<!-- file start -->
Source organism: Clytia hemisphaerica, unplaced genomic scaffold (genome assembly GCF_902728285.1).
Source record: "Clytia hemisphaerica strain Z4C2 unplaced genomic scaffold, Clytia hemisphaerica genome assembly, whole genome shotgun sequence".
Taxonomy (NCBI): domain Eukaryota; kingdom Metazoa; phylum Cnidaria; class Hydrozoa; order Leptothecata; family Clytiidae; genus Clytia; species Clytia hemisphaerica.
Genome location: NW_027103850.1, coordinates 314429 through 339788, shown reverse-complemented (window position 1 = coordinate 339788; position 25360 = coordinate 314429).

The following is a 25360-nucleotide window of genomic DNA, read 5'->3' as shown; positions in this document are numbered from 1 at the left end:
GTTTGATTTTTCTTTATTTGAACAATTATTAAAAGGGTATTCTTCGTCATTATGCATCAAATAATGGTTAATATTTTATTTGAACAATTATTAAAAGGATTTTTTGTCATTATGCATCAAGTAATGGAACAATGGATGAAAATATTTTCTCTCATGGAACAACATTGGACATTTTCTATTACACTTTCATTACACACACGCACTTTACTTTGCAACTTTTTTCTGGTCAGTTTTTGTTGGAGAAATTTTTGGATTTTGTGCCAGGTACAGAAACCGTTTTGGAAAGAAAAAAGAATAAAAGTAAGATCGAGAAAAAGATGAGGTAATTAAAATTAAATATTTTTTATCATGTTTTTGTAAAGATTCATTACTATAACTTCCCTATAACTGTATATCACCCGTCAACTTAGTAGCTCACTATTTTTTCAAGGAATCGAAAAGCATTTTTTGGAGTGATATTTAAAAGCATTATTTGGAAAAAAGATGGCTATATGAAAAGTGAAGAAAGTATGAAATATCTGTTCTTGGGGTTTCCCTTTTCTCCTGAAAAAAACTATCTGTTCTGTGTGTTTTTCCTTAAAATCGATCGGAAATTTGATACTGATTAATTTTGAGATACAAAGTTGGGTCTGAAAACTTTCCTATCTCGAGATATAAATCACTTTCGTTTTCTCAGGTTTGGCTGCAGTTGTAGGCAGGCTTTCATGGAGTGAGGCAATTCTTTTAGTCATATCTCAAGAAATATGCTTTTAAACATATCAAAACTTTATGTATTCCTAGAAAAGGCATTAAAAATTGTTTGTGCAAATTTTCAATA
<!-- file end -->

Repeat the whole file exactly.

Source organism: Clytia hemisphaerica, unplaced genomic scaffold (genome assembly GCF_902728285.1).
Source record: "Clytia hemisphaerica strain Z4C2 unplaced genomic scaffold, Clytia hemisphaerica genome assembly, whole genome shotgun sequence".
Taxonomy (NCBI): domain Eukaryota; kingdom Metazoa; phylum Cnidaria; class Hydrozoa; order Leptothecata; family Clytiidae; genus Clytia; species Clytia hemisphaerica.
Genome location: NW_027103850.1, coordinates 314429 through 339788, shown reverse-complemented (window position 1 = coordinate 339788; position 25360 = coordinate 314429).

The following is a 25360-nucleotide window of genomic DNA, read 5'->3' as shown; positions in this document are numbered from 1 at the left end:
GTTTGATTTTTCTTTATTTGAACAATTATTAAAAGGGTATTCTTCGTCATTATGCATCAAATAATGGTTAATATTTTATTTGAACAATTATTAAAAGGATTTTTTGTCATTATGCATCAAGTAATGGAACAATGGATGAAAATATTTTCTCTCATGGAACAACATTGGACATTTTCTATTACACTTTCATTACACACACGCACTTTACTTTGCAACTTTTTTCTGGTCAGTTTTTGTTGGAGAAATTTTTGGATTTTGTGCCAGGTACAGAAACCGTTTTGGAAAGAAAAAAGAATAAAAGTAAGATCGAGAAAAAGATGAGGTAATTAAAATTAAATATTTTTTATCATGTTTTTGTAAAGATTCATTACTATAACTTCCCTATAACTGTATATCACCCGTCAACTTAGTAGCTCACTATTTTTTCAAGGAATCGAAAAGCATTTTTTGGAGTGATATTTAAAAGCATTATTTGGAAAAAAGATGGCTATATGAAAAGTGAAGAAAGTATGAAATATCTGTTCTTGGGGTTTCCCTTTTCTCCTGAAAAAAACTATCTGTTCTGTGTGTTTTTCCTTAAAATCGATCGGAAATTTGATACTGATTAATTTTGAGATACAAAGTTGGGTCTGAAAACTTTCCTATCTCGAGATATAAATCACTTTCGTTTTCTCAGGTTTGGCTGCAGTTGTAGGCAGGCTTTCATGGAGTGAGGCAATTCTTTTAGTCATATCTCAAGAAATATGCTTTTAAACATATCAAAACTTTATGTATTCCTAGAAAAGGCATTAAAAATTGTTTGTGCAAATTTTCAATA